Artist : Tilt
Title : Resonator
Label : Pro B Tech
Release 3rd November 2014
Genre : Progressive House
For many of my generation, Tilt are the benchmark of quality Progressive House and Trance. Signed by Paul Oakenfold to Perfecto/Warner Music label in the early 90s, they had their first UK top 40 hit with ‘I Dream’ in 1996. In 1998 they moved record label to Red Jerry’s brilliant Hooj Choons and more hit singles followed. ‘Invisible’ (featuring the vocal talents of Dom Atkins AKA Grace) was a top twenty hit, and ‘Rendezvous’ and ‘The Seduction Of Orpheus’ (a favourite of Danny Tenaglia) were massively influential tracks which moved the progressive/trance-dominated house scene into previously uncharted, darker territory. Tilt had become a major force in the international dance music revolution – with their tribal drums, booming bass-lines and unforgettable melodies, they blurred the lines between house and trance and supplied millions of dance music lovers worldwide with the soundtrack to their weekend.
Staying resolutely at the cutting-edge of electronic music, TILT have emerged from the studio with what may be their finest long player yet. ‘Resonator’ is a body of work that can effortlessly look eye-to-eye with any of the pantheon of dance music’s classic albums of the last two decades, demonstrating that Mick Park and Nic Britton are very much at the top of their game. With the insight and mastery of the studio (and it’s inherent analogue machinery) that twenty years of experience at the forefront of the dance industry can bring, TILT still manage to make music that sounds like the future. House, techno, and classic electronica pulses course through ‘Resonator’, featuring the talents of guest vocalists Sam Mollison and Dominique Atkins (Grace). The ten tracks of ‘Resonator’ (or eleven if you are fortunate enough to own a vinyl copy) comprise an epic trip for both the ears and for the dance floor.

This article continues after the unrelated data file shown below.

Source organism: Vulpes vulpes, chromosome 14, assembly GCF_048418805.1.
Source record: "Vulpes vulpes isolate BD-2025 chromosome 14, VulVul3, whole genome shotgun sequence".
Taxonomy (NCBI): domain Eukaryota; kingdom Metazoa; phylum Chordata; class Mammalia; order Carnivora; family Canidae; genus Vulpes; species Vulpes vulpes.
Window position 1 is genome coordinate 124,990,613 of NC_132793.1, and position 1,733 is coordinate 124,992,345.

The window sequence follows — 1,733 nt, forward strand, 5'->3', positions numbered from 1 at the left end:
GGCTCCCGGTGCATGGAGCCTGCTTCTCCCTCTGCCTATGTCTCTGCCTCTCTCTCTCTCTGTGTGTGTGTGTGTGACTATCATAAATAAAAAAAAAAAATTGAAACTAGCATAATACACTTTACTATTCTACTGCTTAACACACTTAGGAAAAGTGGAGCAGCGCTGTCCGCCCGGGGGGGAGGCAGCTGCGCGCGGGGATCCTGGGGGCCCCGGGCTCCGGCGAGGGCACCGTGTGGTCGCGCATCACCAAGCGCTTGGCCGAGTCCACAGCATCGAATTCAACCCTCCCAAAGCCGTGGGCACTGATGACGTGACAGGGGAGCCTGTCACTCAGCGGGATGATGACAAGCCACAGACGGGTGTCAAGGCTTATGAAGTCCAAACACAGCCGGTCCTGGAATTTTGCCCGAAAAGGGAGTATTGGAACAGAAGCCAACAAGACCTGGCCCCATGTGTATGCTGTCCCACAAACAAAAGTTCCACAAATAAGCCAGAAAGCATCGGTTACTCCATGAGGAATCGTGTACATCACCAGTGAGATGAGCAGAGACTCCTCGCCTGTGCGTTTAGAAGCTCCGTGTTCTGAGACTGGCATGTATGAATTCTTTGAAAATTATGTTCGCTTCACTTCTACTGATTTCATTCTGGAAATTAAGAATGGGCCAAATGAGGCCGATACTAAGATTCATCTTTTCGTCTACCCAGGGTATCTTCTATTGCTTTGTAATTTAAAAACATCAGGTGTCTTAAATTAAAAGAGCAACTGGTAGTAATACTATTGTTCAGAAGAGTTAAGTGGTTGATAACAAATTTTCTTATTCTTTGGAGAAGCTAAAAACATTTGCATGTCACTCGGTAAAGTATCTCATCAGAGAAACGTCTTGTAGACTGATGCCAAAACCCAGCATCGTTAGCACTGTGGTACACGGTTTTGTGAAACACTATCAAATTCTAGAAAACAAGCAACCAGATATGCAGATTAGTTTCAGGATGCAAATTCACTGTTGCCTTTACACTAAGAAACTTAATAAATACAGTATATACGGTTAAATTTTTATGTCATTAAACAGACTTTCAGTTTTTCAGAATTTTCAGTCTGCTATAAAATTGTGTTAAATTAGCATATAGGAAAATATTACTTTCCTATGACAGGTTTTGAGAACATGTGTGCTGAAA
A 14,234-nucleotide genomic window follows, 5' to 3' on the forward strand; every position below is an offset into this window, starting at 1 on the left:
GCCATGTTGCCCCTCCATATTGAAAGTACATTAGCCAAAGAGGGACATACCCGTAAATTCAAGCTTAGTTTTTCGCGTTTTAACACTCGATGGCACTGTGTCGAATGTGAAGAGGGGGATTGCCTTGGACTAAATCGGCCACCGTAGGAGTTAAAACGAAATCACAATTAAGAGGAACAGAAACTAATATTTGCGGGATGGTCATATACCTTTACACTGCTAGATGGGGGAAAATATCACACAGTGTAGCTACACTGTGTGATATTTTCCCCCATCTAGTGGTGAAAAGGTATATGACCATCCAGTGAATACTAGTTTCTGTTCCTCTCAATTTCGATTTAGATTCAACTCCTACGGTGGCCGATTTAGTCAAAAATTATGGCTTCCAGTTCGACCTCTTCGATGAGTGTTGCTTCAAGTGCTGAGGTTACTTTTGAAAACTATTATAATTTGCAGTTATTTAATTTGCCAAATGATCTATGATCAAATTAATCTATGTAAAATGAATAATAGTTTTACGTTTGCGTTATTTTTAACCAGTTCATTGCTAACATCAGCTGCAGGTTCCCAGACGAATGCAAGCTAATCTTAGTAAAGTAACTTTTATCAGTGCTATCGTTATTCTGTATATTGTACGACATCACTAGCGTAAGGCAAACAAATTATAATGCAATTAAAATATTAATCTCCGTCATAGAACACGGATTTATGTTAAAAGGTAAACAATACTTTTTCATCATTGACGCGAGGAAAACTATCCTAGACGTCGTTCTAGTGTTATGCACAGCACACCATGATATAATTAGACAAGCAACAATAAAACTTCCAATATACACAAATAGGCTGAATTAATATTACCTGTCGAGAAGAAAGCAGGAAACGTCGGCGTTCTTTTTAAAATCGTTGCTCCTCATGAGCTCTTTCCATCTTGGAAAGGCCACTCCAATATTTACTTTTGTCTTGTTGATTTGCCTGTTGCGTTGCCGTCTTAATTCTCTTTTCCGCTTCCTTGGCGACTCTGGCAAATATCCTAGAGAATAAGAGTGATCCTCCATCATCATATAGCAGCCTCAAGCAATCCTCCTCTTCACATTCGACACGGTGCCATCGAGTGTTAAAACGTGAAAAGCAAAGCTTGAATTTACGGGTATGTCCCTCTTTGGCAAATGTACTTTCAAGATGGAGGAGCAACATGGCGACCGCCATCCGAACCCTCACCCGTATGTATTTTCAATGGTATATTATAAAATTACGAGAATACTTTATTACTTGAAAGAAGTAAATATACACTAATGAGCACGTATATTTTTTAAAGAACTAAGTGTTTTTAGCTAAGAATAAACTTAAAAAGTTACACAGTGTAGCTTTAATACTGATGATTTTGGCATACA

I’ll dispense with the blow by blow account of each track; this album is simply the pinnacle of Tilts 20 year musical journey. Each track is lovingly crafted and delicately balanced in terms of light and dark. 30 Hits of Acid, Falling Again, Here is Not Now, KU and The Hurt all stand out as singles, although its a tough call really; every track is gold dust. Whats refreshing with this album is the use of film clips and radiophonic workshop outtakes to augment the tracks. Yes, this is a collection of dance tracks, but what makes it all the more listenable at home is the inclusion of these off the wall snippets. In fact the inclusion of down tempo track Make You High makes me hark back to a time in UK pop culture when Britpop ruled and the North of England was the centre of the Universe and is another personal highlight for me, its a real shame its the only one, as I would have loved to hear the range of sounds I know the lads are capable of. Ending on a high with the brilliant Sam Mollison collaboration – The Hurt, Tilt do what they are famous for; emotional, vocal progressive house. There isn’t enough of it today, maybe Tilt can address the balance… I hope so. Dance floors are much better places when theres a song to sing.
30 Hits of Acid
Falling Again (w/ Grace)
Here is not Now (w/ Sam Mollison)
Make You High (w/ Natasha Cadman)
The Hurt (w/ Sam Mollison)
Falling Again (Hernan Cattaneo & Martin Garcia Remix)